Words are really all we have to fend off the chaos. They can’t make or remake reality, but they can give us a vision with which to lift ourselves out of the ordinary.
But today so many of the words we need to fend off the chaos no longer have much power to do that. We’re like D. H. Lawrence’s, Lady Chatterley. Of her world, Lawrence writes: “All the great words were cancelled for her generation. Love, joy, happiness, home, mother, father, husband, all these great dynamic words were half dead now.” That’s true too for us. More and more, the words we need to give us meaning have less and less power to do that. The deep things aren’t deep any more. What’s meant by that?
The meaning we give things depends upon the words, the symbols, with which we surround them. For example, suppose you suffer from chronic backache. Your doctor can tell you that you have arthritis, a biological way of explaining your pain. You feel better for that. A symptom is less painful when it’s named. But there are various levels of naming. You can go to see a psychologist and she can tell you that your pain is more than a medical condition: “You’re in mid-life crisis,” she says. Those words speak of more than simple arthritis. Your symptom now has a meaning beyond the simple creaking of age. But it can go deeper still. Talking to a spiritual director, you are told that this pain is your cross, your Gethsemane, your dark night of the soul, your river of Babylon, your desert-experience for transformation. Ordinary pain now becomes something with a religious meaning and significance. Meaning depends upon the words we use to describe our pain.
The same holds true for love. What does it mean to “fall in love”? That you have “great chemistry” with someone? That you have found a “soulmate”? Or that you have found the person whom God, from all eternity, has destined you to meet? That last interpretation doesn’t exclude “great chemistry” or finding a “soulmate”, but it adds a wonderful extra dimension, God’s providence in our lives. A deeper set of words sets your finite experience against an infinite horizon and that, precisely, is the secret to faith and meaning.
When we surround our everyday experiences with the proper words then our experiences are longer half-dead, as D.H. Lawrence says. Ordinary experiences – love, joy, pain, happiness, marriage, being a father, being a mother, being a husband, being a wife, making coffee, drinking it, doing our ordinary chores – will contain something of the timeless, the eternal. Meaning and happiness are less about where we are living and what we are doing than about how we view and name where we are living and what we are doing. A symptom suffers less when it is correctly named and an experience is only sublime when it’s given its proper name.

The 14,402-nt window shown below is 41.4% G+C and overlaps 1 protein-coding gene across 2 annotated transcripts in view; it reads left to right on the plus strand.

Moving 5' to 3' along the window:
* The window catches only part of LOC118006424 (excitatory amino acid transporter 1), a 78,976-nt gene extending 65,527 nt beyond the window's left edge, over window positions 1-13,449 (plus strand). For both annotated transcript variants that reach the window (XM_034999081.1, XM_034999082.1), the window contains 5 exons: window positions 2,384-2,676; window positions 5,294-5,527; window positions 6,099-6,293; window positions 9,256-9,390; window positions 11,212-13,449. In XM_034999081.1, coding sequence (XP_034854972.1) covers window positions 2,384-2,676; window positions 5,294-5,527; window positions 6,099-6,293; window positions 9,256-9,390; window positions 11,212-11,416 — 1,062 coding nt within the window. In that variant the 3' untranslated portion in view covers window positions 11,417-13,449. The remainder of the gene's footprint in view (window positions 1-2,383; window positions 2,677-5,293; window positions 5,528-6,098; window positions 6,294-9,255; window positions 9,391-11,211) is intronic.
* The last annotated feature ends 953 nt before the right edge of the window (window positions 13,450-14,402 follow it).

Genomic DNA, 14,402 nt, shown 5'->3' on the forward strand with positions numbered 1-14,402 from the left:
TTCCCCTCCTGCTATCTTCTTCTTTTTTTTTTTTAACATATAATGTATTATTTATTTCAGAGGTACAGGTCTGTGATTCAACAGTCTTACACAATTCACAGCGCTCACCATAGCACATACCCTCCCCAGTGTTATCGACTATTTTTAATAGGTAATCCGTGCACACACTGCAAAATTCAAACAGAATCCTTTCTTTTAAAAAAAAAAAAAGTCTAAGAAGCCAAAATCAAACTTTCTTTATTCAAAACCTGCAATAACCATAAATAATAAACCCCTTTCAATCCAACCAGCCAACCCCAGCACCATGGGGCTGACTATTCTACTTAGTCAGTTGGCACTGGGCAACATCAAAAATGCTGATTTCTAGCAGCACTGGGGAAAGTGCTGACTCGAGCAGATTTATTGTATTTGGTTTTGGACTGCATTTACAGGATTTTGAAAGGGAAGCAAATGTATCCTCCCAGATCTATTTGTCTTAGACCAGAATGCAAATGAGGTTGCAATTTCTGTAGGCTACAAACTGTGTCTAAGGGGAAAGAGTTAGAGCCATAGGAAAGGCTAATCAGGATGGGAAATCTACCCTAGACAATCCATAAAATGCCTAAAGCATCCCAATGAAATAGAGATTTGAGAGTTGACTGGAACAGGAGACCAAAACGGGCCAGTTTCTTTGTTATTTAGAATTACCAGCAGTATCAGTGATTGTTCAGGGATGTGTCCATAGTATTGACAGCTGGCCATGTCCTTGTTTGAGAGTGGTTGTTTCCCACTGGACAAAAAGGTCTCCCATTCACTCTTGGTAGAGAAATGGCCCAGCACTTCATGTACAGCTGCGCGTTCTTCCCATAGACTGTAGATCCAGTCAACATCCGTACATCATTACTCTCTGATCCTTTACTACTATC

There’s a famous story of a journalist interviewing two workers at a construction-site where a new church was being built. She asked the first: “What do you do for a living?” His reply: “I’m a brick-layer” She asked the man standing beside him: “What do you do for a living?” He replied: “I’m building a cathedral!” Perspective changes everything and it comes from how we understand and name what we’re experiencing.
Canadian poet, J.S. Porter, once said: “When you take away the sky, the earth wilts!” He’s right. When we don’t surround our ordinary activities with the proper words and symbols we soon lose all enchantment and our experiences become precisely half-dead. We need wide vision, high symbols, and the right words to turn the seeming poverty of our ordinary lives into the stuff of faith and poetry.
Rainer Marie Rilke once received a letter from a young man who complained that it was difficult for him to become a poet because he lived in a small town where life was too domestic, too parochial, and too small- time to provide the stuff of poetry. Rilke wrote back something to this effect: If your daily life seems poor to you, then tell yourself that you are not poet enough to call forth its riches because there are no places or lives on earth that are not rich. Every life is potentially the stuff of poetry, of romance, of the sublime.
What’s the secret to calling forth those riches?
G. K. Chesterton, I think, had it right when he said that we need to learn to look at things familiar until they look unfamiliar again. We’ve an unhealthy itch for what’s new – salvation through novelty alone – but the words we need to lift us to the heights of poetry and the sublime are more often found in the ancient wells of faith, on old parchments of scripture, and in over-familiar hymns and confessions that we call the creeds.
When our own words are half-dead we need to relearn some older secrets.